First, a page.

And the dedication has certainly paid off.
Spencer, a soloist with the Australian Ballet, is one of six dancers nominated for this year’s Telstra Ballet Dancer Award which could gain her a $20,000 prize if she is voted the Telstra Rising Star, or $5000 if she wins the People’s Choice.
“When I was 11 or 12 my dance teacher in Tamworth told my parents I was actually quite good,” Spencer tells Insider between rehearsals for Sylvia at the Sydney Opera House. “About a year later my family moved to Newcastle so I could pursue my dancing.
“They both had businesses in Tamworth that they ran, so it was a big move for the family. They have always been
A tiny tutued Spencer started dance classes at three — “if you can call it dancing at that age”.
In Newcastle, she attended a performing arts school for a year, followed by 18 months of full-time ballet with school work done by correspondence. After completing her School Certificate in Year 10, she headed off to the prestigious Elmhurst dance school in Birmingham for a six-month stint. And this was followed by two years dancing in New Zealand.
All this before she turned 18.
Back in Australia she auditioned for the Australian Ballet in a gruelling three-class audition.
And she landed a contract.
She has been with the Australian Ballet ever since, clocking up 12 years, elevation through the ranks and several international tours.
“I remember that audition so clearly because
I was absolutely petrified,” Spencer says. “I forgot a few things and must have looked like a deer caught in the headlights.”
If she thought that was the culmination of years of hard work, she was mistaken, it was only the beginning. The full-time contract involved a six-day a week schedule of training, exercise and rehearsals.
In her first season, Spencer performed in Graeme Murphy’s Swan Lake. She had a central role in The Merry Widow in 2018 and this year danced the lead in Cinderella and Alice In Wonderland.
On non-performance days the AB’s troupe train from 10.30am to 6.30pm and on performance days, they have classes and rehearsal from 11am to 3pm, break for lunch/dinner, and are back to get ready for the performance at 5pm.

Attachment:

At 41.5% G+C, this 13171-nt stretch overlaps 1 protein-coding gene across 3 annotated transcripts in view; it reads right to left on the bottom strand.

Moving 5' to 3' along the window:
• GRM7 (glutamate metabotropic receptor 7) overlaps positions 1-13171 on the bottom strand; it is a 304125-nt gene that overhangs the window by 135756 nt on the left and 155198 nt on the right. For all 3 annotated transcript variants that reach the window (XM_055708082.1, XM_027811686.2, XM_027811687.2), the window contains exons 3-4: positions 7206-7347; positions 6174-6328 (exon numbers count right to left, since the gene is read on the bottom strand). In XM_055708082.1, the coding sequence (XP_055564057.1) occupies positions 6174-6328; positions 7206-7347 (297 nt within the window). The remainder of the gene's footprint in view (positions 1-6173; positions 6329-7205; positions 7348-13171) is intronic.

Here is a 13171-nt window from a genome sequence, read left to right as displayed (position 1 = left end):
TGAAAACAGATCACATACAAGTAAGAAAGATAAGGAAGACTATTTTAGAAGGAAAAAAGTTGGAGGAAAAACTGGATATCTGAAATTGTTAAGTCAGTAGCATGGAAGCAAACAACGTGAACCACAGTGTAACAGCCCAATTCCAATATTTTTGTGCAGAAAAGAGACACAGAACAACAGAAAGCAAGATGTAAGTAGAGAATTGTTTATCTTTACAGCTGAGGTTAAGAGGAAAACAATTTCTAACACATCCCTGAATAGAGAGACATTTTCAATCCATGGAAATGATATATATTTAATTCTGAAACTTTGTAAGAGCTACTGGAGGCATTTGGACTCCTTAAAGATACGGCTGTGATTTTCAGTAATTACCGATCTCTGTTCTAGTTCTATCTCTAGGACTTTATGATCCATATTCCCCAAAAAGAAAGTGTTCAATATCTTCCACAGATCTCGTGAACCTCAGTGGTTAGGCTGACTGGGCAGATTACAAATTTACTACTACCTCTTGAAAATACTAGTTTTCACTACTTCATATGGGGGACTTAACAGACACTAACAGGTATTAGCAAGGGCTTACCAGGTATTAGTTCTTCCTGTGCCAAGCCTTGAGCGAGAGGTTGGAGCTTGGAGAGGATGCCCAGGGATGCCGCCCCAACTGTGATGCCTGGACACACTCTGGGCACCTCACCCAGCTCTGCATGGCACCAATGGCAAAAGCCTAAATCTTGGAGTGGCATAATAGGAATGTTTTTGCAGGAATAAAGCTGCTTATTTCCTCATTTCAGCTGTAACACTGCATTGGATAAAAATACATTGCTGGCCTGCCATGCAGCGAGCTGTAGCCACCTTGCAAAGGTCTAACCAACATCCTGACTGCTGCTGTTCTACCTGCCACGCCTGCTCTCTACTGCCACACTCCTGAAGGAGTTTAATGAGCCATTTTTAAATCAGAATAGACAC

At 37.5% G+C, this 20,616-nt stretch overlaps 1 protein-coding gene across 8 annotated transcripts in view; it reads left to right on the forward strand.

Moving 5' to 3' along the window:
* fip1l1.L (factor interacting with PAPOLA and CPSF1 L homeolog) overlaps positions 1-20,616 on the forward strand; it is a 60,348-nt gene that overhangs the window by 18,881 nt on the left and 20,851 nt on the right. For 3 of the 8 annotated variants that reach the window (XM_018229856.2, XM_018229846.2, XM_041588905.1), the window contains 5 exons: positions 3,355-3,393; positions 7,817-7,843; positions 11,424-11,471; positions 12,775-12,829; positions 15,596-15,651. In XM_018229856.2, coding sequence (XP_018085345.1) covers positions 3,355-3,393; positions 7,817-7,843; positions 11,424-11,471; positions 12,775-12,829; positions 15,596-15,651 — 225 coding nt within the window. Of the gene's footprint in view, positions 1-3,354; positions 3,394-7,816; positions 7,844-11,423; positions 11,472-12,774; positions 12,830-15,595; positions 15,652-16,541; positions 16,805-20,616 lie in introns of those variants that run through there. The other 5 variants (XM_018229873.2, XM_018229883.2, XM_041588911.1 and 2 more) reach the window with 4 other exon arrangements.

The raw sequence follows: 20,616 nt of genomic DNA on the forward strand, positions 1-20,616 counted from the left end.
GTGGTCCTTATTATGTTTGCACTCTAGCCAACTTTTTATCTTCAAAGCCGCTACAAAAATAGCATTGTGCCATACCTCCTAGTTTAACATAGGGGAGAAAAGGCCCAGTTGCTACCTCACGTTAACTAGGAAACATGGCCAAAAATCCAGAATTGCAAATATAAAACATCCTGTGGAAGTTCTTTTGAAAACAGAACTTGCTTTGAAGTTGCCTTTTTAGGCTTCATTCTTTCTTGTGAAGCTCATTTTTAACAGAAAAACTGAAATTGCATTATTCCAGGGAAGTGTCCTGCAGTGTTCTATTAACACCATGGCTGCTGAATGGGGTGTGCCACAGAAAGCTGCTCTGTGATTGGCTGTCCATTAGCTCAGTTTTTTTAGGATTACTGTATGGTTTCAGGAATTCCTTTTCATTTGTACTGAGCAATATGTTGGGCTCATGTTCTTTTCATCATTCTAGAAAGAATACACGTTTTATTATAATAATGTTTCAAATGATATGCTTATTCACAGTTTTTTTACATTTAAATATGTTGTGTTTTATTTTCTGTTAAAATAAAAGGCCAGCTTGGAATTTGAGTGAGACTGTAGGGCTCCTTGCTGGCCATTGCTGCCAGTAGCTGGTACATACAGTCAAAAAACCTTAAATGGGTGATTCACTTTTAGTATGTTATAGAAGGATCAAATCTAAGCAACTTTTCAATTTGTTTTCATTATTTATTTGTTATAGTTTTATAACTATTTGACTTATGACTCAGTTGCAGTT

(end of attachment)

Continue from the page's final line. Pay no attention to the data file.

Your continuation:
While the Australian Ballet is based in Melbourne, it spends a four-month stint each year in Sydney and then travels around the country and to perform overseas to locations that have so far included Los Angeles, New York, China, London, Paris and San Francisco.
While it may not sound like the kind of career that would support a relationship, Spencer has been lucky. Her structural engineer husband, Michael Gratton, is able to work from Sydney, so relocates there with her every year.
Spencer has so far been free of the injury that so often plagues dancers and hopes she has at least a decade left in her career.
“A dancer is doing well if they can dance into their 40s,” she says. “It is a shorter career, so we do have to think about a second life, so to speak.
“I would like to stay in the industry, so teaching dance could be an option for me later on. For now, I am loving what I do and I like to focus on that.”
Voting in the People’s Choice category of the Telstra Ballet Dancer Awards closes at midnight tonight. You can vote at telstra.com/ballet. Both awards will be announced at The Nutcracker on November 30